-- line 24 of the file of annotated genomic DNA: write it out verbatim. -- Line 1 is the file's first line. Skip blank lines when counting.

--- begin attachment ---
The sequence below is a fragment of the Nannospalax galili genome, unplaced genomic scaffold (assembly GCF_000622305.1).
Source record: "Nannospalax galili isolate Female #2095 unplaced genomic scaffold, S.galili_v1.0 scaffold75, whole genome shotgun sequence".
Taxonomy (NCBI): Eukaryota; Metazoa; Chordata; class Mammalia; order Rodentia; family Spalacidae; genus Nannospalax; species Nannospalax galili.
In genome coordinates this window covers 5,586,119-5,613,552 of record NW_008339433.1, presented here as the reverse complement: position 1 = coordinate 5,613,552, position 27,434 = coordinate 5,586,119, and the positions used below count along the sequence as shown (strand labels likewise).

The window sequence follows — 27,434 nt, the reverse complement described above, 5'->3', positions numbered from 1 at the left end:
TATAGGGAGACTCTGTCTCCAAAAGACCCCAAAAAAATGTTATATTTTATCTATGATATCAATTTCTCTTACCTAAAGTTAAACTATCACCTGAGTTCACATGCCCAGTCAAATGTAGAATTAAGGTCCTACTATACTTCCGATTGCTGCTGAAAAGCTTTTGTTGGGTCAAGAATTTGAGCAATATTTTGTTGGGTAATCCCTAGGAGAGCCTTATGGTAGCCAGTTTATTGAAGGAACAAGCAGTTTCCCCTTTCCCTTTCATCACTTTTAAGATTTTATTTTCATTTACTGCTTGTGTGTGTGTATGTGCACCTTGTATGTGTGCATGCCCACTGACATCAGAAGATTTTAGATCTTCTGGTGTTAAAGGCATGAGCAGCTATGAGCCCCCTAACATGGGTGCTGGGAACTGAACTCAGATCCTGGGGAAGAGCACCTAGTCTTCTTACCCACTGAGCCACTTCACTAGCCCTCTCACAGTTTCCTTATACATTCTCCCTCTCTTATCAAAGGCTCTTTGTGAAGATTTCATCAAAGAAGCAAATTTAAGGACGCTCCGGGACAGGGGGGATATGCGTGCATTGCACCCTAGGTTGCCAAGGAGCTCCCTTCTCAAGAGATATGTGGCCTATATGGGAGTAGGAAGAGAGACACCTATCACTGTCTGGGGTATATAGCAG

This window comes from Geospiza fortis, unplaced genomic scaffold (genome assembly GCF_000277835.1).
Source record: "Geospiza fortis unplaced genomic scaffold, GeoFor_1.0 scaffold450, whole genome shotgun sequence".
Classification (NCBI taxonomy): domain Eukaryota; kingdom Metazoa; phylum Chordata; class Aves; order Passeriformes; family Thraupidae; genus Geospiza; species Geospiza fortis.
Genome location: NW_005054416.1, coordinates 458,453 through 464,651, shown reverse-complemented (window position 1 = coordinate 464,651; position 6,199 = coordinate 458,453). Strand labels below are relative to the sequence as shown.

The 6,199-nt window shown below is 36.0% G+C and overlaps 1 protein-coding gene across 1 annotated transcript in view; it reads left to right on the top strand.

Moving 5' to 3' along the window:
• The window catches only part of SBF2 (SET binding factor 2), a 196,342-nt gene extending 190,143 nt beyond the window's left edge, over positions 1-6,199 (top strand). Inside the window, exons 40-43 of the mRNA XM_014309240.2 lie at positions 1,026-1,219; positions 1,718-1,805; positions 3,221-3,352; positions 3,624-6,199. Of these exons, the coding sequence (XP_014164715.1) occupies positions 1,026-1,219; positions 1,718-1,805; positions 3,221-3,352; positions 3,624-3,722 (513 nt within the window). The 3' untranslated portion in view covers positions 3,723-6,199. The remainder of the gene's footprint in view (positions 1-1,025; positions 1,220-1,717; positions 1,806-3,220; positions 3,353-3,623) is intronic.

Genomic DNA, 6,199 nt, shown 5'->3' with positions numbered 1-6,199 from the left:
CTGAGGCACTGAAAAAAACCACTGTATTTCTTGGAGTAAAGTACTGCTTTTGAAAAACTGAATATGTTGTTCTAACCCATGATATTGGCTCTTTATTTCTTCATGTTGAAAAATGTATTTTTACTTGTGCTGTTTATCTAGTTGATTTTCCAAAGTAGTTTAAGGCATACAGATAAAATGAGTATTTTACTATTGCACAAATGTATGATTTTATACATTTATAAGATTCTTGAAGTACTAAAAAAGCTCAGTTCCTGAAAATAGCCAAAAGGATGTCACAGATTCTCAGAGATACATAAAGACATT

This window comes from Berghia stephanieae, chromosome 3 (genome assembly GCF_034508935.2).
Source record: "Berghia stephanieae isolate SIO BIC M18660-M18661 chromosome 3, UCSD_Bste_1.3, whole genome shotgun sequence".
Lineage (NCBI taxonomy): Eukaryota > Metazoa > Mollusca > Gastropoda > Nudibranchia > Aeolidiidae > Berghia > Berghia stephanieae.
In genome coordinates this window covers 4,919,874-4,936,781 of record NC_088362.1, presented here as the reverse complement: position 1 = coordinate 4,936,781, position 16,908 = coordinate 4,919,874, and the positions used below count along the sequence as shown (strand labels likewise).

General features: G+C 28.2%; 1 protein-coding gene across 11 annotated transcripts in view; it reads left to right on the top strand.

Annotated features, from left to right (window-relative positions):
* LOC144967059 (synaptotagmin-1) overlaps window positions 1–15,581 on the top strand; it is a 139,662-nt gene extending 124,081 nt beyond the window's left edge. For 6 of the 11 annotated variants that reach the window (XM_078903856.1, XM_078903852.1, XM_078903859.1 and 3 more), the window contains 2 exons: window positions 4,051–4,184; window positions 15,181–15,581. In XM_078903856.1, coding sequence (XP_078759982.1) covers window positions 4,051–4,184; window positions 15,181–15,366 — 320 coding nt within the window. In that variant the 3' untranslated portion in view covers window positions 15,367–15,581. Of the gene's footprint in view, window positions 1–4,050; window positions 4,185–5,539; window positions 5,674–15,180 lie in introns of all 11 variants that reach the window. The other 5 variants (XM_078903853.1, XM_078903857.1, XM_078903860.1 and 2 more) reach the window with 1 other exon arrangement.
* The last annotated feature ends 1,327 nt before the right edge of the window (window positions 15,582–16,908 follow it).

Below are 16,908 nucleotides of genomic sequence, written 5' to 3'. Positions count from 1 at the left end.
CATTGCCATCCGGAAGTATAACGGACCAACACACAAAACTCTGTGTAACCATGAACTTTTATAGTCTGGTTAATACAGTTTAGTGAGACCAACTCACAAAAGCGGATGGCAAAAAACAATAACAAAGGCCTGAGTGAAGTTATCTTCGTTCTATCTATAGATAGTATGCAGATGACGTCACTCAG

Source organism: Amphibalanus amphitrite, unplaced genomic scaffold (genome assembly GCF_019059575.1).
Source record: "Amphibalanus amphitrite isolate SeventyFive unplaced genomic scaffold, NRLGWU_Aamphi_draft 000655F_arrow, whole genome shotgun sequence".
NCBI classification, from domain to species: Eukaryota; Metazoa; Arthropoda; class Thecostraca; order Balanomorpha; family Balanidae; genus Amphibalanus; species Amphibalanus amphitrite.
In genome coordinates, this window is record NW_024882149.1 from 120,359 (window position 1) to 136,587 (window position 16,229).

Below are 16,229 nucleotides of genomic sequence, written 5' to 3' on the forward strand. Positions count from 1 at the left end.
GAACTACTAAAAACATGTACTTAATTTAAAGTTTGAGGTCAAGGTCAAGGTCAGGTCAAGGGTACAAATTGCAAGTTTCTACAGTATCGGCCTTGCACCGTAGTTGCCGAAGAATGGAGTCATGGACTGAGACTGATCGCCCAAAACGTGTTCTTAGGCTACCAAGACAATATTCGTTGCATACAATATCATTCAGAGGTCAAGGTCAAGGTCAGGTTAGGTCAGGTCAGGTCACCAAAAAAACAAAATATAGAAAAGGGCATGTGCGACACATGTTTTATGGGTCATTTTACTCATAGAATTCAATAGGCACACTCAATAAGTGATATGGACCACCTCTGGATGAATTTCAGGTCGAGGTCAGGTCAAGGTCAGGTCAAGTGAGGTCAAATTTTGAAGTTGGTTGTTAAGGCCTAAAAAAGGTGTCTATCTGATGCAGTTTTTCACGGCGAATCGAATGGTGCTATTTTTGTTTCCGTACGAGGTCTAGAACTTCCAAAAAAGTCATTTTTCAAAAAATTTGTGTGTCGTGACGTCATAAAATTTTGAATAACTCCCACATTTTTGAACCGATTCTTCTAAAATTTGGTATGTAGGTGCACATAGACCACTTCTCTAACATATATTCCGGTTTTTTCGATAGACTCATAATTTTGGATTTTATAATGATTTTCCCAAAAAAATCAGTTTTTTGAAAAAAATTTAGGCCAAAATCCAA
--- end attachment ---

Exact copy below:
Below are 16,908 nucleotides of genomic sequence, written 5' to 3'. Positions count from 1 at the left end.